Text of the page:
When a wireless connection is established, tapping the right earpiece controls playback, while the left one can be used to switch between noise cancellation, ambient mode and basic sound. Holding them down controls volume, with the left earpiece being used to reduce it and the right to increase it. A double-tap allows track selection, with the right earpiece surface being used to go forward and the left one to go back. Telephone calls can also be accepted with a single tap and ended or rejected with a double-tap, and this can be done on both sides. A tap on the left earpiece surface switches between Own Voice technology for transmitting your own voice, ANC and basic mode during a call. However, voice assistants cannot be activated via the Beoplay EX, and neither is it possible to switch the earpieces off and on using the touch surfaces.


Bang & Olufsen app

The app for these Bluetooth headphones (for iOS, Android, Huawei and Baidu) is well-organised and, in addition to firmware updates, it provides the option of playback control and volume control. Furthermore, it is possible to switch between noise cancelling, transparency and basic mode as well as activating and deactivating adaptive noise cancellation. If the static ANC mode is used, the intensity of the attenuation can be adjusted to the environment using three levels. The same applies to the amplification of external noise and the Own Voice technology within the call settings. For sound adjustment, there is a choice of preconfigured pre-sets including “Podcast”, “Sport”, “Commute” and “Clear”, while custom settings can be saved via the Beosonic function. However, the B&O app does not offer classic headphone settings such as personalising the touch control or the standby function, which in this case is set to 90 minutes. We also noticed connectivity problems with an iPad, as the Beoplay EXs were not detected by the app after the initial configuration, but this was not the case in conjunction with an iPhone and should be fixable with an update.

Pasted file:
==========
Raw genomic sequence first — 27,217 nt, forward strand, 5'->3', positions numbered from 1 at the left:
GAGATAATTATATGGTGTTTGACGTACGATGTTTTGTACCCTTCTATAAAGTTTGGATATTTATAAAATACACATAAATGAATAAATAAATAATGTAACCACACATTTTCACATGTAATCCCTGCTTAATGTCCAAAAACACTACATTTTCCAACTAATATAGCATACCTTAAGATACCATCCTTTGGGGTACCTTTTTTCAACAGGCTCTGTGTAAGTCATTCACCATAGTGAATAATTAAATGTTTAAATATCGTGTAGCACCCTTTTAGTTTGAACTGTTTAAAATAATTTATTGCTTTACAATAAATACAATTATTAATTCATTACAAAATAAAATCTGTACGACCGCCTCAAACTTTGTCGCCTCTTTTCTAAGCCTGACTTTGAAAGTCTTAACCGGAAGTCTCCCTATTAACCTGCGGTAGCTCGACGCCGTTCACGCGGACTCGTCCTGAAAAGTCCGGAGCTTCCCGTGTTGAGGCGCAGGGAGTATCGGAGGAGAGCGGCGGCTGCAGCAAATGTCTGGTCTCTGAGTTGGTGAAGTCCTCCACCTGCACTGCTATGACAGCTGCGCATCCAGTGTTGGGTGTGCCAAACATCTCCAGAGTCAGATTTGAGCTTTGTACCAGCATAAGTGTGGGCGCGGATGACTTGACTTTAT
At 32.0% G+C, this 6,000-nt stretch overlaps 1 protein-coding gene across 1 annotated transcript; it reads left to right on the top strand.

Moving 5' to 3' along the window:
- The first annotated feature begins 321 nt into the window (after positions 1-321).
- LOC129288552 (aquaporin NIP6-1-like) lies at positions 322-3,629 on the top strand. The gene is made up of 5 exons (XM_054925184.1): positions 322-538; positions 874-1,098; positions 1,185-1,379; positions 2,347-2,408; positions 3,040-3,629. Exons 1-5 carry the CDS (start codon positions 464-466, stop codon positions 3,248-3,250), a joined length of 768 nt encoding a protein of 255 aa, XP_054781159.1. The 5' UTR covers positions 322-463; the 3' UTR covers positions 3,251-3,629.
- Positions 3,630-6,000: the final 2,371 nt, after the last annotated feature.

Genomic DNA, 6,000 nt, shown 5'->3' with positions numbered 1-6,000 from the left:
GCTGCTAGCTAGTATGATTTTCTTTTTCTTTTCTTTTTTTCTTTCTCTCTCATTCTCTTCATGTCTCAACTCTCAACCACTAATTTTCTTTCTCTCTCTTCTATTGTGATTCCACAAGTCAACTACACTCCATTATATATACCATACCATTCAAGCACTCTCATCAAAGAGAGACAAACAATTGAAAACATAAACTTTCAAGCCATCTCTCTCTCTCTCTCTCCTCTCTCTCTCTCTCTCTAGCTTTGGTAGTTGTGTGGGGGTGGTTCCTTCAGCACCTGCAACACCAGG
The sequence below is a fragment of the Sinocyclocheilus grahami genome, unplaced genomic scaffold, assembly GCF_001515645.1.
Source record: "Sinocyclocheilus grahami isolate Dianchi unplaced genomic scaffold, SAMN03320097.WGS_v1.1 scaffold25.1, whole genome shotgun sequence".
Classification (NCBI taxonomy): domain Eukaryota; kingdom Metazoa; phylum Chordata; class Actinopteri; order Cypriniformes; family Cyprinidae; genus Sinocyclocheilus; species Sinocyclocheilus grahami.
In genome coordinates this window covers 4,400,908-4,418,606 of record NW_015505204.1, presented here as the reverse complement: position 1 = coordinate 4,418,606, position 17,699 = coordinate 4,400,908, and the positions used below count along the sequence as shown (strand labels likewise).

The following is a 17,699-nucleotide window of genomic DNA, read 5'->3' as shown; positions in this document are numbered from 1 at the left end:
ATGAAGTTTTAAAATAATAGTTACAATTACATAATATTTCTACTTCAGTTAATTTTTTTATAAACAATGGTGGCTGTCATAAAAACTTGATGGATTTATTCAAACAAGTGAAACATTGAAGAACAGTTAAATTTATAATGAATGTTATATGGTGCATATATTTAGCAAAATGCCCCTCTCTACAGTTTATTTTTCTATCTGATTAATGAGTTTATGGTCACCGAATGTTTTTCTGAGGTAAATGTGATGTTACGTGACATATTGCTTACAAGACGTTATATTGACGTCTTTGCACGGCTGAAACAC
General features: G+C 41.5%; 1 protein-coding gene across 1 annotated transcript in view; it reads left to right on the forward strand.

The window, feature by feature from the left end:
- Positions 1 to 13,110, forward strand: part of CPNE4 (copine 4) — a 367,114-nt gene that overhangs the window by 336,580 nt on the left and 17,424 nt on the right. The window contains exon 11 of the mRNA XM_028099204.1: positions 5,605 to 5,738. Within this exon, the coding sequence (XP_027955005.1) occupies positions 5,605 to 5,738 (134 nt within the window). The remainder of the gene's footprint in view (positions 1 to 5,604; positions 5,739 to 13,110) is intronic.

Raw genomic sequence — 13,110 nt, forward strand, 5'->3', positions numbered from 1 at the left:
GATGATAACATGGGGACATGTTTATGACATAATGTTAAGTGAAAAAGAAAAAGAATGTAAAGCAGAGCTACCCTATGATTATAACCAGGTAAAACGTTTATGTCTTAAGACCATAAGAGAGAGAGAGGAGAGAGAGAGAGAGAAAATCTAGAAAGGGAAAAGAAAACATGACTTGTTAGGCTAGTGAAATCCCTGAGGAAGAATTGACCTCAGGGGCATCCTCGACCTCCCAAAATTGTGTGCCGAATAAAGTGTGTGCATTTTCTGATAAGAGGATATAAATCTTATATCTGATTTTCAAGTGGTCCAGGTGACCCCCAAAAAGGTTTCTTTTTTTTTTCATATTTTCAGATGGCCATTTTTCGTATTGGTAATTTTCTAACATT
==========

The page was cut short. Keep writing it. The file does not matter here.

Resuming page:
Voice quality

In a relatively quiet environment, the speech intelligibility in a phone call was impeccable, especially as there was a decidedly natural conversation situation when the own voice monitoring was switched on. On the open street in the hustle and bustle of the city, however, there were limitations, as louder background noises were distinctly noticeable by the caller on the other end of the line, despite the beamforming technology being used.

Noise Cancellation and Transparency Mode

The Beoplay EX’s noise cancelling is automatically active when switched on and effectively attenuates low and high-frequency external noise. No major differences were found between static ANC mode at the maximum setting and adaptive noise cancellation, which analyses the environment in order to use the appropriate algorithm. The highest ANC level appeared slightly more effective than adaptive noise cancelling, but only in the lower frequency range. Voices, on the other hand, remained perceptible with both variants and they were attenuated with a lower intensity but faded more into the background.

Both the noise cancellation and the amplification of external noise worked without noticeable background noise. However, in both modes, there was a significant boost in the low-frequency range, which resulted in a more substantial sound reproduction, which to some extent stood in the way of an increased perception of the surroundings when in transparency mode. During paused playback, it was possible to have a conversation without having to take the headphones out, and announcements were also understandable. However, during playback, the benefit was rather limited, as external awareness was only made possible at moderate volume levels.